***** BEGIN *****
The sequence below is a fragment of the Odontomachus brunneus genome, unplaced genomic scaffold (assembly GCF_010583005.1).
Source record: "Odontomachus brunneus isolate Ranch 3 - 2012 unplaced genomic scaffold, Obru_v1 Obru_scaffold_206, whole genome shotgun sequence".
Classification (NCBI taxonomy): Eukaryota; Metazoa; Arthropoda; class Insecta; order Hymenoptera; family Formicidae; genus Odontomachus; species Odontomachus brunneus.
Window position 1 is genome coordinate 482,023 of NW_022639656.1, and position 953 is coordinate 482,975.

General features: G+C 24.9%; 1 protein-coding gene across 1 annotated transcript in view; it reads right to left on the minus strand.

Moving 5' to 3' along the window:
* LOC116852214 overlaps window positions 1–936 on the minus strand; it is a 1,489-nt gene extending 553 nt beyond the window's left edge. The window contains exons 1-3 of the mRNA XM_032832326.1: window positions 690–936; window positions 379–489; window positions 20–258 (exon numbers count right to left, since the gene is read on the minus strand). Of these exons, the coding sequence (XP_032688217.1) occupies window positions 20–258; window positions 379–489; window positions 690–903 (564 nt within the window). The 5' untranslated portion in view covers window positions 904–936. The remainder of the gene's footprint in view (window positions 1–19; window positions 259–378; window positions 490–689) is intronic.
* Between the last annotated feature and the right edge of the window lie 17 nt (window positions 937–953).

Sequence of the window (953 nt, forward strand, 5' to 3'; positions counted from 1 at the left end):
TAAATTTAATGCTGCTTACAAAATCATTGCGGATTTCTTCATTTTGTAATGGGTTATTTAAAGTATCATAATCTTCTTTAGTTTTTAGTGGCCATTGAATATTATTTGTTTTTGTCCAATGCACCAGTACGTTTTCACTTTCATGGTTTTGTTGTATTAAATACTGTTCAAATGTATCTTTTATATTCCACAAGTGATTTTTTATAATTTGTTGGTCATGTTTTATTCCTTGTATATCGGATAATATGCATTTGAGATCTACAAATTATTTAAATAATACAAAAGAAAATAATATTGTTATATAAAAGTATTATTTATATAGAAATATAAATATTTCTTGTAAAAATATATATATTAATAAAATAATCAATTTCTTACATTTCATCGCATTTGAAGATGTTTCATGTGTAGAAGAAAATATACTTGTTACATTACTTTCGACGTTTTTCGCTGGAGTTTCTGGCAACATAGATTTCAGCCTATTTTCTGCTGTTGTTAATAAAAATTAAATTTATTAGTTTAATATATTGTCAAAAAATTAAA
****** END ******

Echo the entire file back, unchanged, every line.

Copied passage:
The sequence below is a fragment of the Odontomachus brunneus genome, unplaced genomic scaffold (assembly GCF_010583005.1).
Source record: "Odontomachus brunneus isolate Ranch 3 - 2012 unplaced genomic scaffold, Obru_v1 Obru_scaffold_206, whole genome shotgun sequence".
Classification (NCBI taxonomy): Eukaryota; Metazoa; Arthropoda; class Insecta; order Hymenoptera; family Formicidae; genus Odontomachus; species Odontomachus brunneus.
Window position 1 is genome coordinate 482,023 of NW_022639656.1, and position 953 is coordinate 482,975.

General features: G+C 24.9%; 1 protein-coding gene across 1 annotated transcript in view; it reads right to left on the minus strand.

Moving 5' to 3' along the window:
* LOC116852214 overlaps window positions 1–936 on the minus strand; it is a 1,489-nt gene extending 553 nt beyond the window's left edge. The window contains exons 1-3 of the mRNA XM_032832326.1: window positions 690–936; window positions 379–489; window positions 20–258 (exon numbers count right to left, since the gene is read on the minus strand). Of these exons, the coding sequence (XP_032688217.1) occupies window positions 20–258; window positions 379–489; window positions 690–903 (564 nt within the window). The 5' untranslated portion in view covers window positions 904–936. The remainder of the gene's footprint in view (window positions 1–19; window positions 259–378; window positions 490–689) is intronic.
* Between the last annotated feature and the right edge of the window lie 17 nt (window positions 937–953).

Sequence of the window (953 nt, forward strand, 5' to 3'; positions counted from 1 at the left end):
TAAATTTAATGCTGCTTACAAAATCATTGCGGATTTCTTCATTTTGTAATGGGTTATTTAAAGTATCATAATCTTCTTTAGTTTTTAGTGGCCATTGAATATTATTTGTTTTTGTCCAATGCACCAGTACGTTTTCACTTTCATGGTTTTGTTGTATTAAATACTGTTCAAATGTATCTTTTATATTCCACAAGTGATTTTTTATAATTTGTTGGTCATGTTTTATTCCTTGTATATCGGATAATATGCATTTGAGATCTACAAATTATTTAAATAATACAAAAGAAAATAATATTGTTATATAAAAGTATTATTTATATAGAAATATAAATATTTCTTGTAAAAATATATATATTAATAAAATAATCAATTTCTTACATTTCATCGCATTTGAAGATGTTTCATGTGTAGAAGAAAATATACTTGTTACATTACTTTCGACGTTTTTCGCTGGAGTTTCTGGCAACATAGATTTCAGCCTATTTTCTGCTGTTGTTAATAAAAATTAAATTTATTAGTTTAATATATTGTCAAAAAATTAAA